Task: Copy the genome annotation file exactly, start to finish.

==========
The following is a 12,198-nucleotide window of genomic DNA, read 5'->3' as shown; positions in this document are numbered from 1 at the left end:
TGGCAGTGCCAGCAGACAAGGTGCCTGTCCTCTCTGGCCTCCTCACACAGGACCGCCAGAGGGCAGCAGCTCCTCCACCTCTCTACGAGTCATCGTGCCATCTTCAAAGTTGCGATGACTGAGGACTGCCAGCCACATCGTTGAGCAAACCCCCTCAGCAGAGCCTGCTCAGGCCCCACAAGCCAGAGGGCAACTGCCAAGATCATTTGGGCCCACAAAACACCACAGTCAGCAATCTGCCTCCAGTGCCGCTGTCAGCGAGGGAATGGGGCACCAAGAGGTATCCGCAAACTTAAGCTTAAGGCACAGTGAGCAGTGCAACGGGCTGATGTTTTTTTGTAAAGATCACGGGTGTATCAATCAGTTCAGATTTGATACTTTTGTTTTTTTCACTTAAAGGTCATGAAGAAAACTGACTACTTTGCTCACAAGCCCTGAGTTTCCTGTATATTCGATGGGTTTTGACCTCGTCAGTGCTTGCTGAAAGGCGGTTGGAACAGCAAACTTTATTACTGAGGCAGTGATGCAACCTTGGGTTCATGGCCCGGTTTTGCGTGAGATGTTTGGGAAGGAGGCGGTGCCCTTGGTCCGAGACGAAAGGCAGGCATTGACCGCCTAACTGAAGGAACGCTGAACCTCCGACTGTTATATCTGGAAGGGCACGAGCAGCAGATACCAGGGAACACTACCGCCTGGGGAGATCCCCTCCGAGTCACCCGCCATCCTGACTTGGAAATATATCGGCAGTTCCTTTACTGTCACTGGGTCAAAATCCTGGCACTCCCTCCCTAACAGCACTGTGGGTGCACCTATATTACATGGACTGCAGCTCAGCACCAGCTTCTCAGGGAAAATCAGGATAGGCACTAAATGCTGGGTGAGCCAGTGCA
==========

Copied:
The following is a 12,198-nucleotide window of genomic DNA, read 5'->3' as shown; positions in this document are numbered from 1 at the left end:
TGGCAGTGCCAGCAGACAAGGTGCCTGTCCTCTCTGGCCTCCTCACACAGGACCGCCAGAGGGCAGCAGCTCCTCCACCTCTCTACGAGTCATCGTGCCATCTTCAAAGTTGCGATGACTGAGGACTGCCAGCCACATCGTTGAGCAAACCCCCTCAGCAGAGCCTGCTCAGGCCCCACAAGCCAGAGGGCAACTGCCAAGATCATTTGGGCCCACAAAACACCACAGTCAGCAATCTGCCTCCAGTGCCGCTGTCAGCGAGGGAATGGGGCACCAAGAGGTATCCGCAAACTTAAGCTTAAGGCACAGTGAGCAGTGCAACGGGCTGATGTTTTTTTGTAAAGATCACGGGTGTATCAATCAGTTCAGATTTGATACTTTTGTTTTTTTCACTTAAAGGTCATGAAGAAAACTGACTACTTTGCTCACAAGCCCTGAGTTTCCTGTATATTCGATGGGTTTTGACCTCGTCAGTGCTTGCTGAAAGGCGGTTGGAACAGCAAACTTTATTACTGAGGCAGTGATGCAACCTTGGGTTCATGGCCCGGTTTTGCGTGAGATGTTTGGGAAGGAGGCGGTGCCCTTGGTCCGAGACGAAAGGCAGGCATTGACCGCCTAACTGAAGGAACGCTGAACCTCCGACTGTTATATCTGGAAGGGCACGAGCAGCAGATACCAGGGAACACTACCGCCTGGGGAGATCCCCTCCGAGTCACCCGCCATCCTGACTTGGAAATATATCGGCAGTTCCTTTACTGTCACTGGGTCAAAATCCTGGCACTCCCTCCCTAACAGCACTGTGGGTGCACCTATATTACATGGACTGCAGCTCAGCACCAGCTTCTCAGGGAAAATCAGGATAGGCACTAAATGCTGGGTGAGCCAGTGCA